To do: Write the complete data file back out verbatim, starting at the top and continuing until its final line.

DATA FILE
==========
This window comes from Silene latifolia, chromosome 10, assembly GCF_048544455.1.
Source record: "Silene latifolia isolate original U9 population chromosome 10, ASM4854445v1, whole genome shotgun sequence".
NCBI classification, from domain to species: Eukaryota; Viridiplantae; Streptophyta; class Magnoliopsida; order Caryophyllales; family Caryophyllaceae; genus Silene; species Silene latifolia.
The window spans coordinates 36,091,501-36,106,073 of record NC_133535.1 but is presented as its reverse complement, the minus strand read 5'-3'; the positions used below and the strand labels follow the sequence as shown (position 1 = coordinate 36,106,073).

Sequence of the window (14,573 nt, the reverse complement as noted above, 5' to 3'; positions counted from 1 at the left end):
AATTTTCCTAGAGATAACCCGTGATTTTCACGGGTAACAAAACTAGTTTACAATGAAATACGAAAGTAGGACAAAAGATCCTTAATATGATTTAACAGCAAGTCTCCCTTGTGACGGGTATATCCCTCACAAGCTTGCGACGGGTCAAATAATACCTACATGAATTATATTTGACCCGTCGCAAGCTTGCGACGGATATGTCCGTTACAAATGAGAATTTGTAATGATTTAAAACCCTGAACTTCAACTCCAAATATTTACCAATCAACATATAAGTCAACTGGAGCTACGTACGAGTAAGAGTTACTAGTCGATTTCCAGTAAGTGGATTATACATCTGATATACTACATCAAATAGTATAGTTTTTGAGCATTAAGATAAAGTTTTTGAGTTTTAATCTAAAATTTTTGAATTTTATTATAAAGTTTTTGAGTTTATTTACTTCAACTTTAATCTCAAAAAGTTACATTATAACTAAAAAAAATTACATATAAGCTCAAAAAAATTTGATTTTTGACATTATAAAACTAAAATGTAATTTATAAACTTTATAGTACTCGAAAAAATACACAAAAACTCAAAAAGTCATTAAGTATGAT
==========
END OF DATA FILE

This window comes from Silene latifolia, chromosome 10, assembly GCF_048544455.1.
Source record: "Silene latifolia isolate original U9 population chromosome 10, ASM4854445v1, whole genome shotgun sequence".
NCBI classification, from domain to species: Eukaryota; Viridiplantae; Streptophyta; class Magnoliopsida; order Caryophyllales; family Caryophyllaceae; genus Silene; species Silene latifolia.
The window spans coordinates 36,091,501-36,106,073 of record NC_133535.1 but is presented as its reverse complement, the minus strand read 5'-3'; the positions used below and the strand labels follow the sequence as shown (position 1 = coordinate 36,106,073).

Sequence of the window (14,573 nt, the reverse complement as noted above, 5' to 3'; positions counted from 1 at the left end):
AATTTTCCTAGAGATAACCCGTGATTTTCACGGGTAACAAAACTAGTTTACAATGAAATACGAAAGTAGGACAAAAGATCCTTAATATGATTTAACAGCAAGTCTCCCTTGTGACGGGTATATCCCTCACAAGCTTGCGACGGGTCAAATAATACCTACATGAATTATATTTGACCCGTCGCAAGCTTGCGACGGATATGTCCGTTACAAATGAGAATTTGTAATGATTTAAAACCCTGAACTTCAACTCCAAATATTTACCAATCAACATATAAGTCAACTGGAGCTACGTACGAGTAAGAGTTACTAGTCGATTTCCAGTAAGTGGATTATACATCTGATATACTACATCAAATAGTATAGTTTTTGAGCATTAAGATAAAGTTTTTGAGTTTTAATCTAAAATTTTTGAATTTTATTATAAAGTTTTTGAGTTTATTTACTTCAACTTTAATCTCAAAAAGTTACATTATAACTAAAAAAAATTACATATAAGCTCAAAAAAATTTGATTTTTGACATTATAAAACTAAAATGTAATTTATAAACTTTATAGTACTCGAAAAAATACACAAAAACTCAAAAAGTCATTAAGTATGAT